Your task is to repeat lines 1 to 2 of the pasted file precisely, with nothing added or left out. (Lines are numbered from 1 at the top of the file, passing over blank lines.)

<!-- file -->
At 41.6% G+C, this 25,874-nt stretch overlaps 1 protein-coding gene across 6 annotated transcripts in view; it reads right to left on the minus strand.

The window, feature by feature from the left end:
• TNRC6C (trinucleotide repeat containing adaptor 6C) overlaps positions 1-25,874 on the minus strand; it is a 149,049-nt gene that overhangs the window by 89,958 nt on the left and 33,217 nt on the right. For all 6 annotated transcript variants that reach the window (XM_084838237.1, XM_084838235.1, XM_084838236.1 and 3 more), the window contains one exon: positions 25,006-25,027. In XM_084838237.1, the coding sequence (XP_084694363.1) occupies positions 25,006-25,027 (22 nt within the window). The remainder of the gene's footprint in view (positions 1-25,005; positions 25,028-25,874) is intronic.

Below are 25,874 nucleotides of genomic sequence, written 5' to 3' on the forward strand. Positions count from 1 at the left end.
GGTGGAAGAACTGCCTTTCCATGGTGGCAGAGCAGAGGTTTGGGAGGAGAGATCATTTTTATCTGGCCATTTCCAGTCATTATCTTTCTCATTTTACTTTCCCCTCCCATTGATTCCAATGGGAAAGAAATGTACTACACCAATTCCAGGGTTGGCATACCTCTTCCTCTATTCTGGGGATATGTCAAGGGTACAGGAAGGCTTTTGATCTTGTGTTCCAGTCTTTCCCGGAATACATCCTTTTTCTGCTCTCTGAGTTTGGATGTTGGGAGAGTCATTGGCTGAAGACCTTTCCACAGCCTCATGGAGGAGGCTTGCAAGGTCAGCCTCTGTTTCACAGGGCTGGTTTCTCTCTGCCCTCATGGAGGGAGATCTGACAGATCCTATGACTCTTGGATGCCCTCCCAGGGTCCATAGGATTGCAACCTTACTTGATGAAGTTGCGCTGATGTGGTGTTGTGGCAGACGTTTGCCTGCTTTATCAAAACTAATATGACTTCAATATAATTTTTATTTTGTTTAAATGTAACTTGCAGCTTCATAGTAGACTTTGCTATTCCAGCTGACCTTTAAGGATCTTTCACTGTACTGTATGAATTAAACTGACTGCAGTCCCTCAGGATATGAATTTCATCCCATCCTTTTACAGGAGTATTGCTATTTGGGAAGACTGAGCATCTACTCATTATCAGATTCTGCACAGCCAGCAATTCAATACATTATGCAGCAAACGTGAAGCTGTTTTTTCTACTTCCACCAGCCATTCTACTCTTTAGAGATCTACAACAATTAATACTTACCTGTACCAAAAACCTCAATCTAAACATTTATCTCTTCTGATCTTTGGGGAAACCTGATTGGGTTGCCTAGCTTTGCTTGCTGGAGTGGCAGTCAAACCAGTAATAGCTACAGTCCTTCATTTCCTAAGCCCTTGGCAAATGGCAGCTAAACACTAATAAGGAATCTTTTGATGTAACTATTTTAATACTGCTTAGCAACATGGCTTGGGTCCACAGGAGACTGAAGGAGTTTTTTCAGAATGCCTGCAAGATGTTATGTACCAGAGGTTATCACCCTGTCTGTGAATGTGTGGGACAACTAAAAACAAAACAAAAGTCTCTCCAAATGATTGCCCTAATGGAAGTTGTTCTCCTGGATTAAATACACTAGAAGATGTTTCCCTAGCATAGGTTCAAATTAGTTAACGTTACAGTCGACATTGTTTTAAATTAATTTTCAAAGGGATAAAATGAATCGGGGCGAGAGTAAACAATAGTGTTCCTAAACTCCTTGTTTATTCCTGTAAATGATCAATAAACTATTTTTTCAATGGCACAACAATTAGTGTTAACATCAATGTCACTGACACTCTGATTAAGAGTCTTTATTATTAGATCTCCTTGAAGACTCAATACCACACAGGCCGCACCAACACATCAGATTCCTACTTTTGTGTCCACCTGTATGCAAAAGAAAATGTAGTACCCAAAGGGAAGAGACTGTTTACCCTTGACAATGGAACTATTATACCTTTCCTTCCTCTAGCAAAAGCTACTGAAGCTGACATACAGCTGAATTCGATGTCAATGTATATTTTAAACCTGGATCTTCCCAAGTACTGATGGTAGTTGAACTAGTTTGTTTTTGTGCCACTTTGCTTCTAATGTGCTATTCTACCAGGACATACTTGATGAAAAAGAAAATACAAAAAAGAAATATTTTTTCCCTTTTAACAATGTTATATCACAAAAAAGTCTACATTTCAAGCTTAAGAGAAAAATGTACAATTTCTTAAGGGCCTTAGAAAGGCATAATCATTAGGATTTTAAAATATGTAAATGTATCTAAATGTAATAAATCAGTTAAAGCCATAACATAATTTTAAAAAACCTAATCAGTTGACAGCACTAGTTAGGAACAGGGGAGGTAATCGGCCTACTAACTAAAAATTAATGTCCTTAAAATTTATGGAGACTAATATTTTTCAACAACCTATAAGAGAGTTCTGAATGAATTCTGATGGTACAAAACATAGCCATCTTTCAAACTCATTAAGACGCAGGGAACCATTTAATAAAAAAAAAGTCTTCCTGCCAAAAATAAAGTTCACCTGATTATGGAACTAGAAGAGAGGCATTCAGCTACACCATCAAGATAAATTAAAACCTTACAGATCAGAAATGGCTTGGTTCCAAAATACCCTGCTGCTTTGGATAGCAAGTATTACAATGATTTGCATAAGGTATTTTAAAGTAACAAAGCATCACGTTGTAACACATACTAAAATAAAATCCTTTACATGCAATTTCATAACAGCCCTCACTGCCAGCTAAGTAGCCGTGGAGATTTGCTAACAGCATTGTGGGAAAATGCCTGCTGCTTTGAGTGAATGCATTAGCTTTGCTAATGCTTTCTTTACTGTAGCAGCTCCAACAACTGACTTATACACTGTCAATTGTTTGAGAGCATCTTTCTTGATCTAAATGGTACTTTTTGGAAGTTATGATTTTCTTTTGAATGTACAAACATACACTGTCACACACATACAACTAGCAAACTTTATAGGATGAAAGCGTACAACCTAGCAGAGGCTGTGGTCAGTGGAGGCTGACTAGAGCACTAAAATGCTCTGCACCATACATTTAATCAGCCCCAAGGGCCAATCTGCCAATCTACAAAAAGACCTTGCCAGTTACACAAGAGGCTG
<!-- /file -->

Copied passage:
At 41.6% G+C, this 25,874-nt stretch overlaps 1 protein-coding gene across 6 annotated transcripts in view; it reads right to left on the minus strand.

The window, feature by feature from the left end: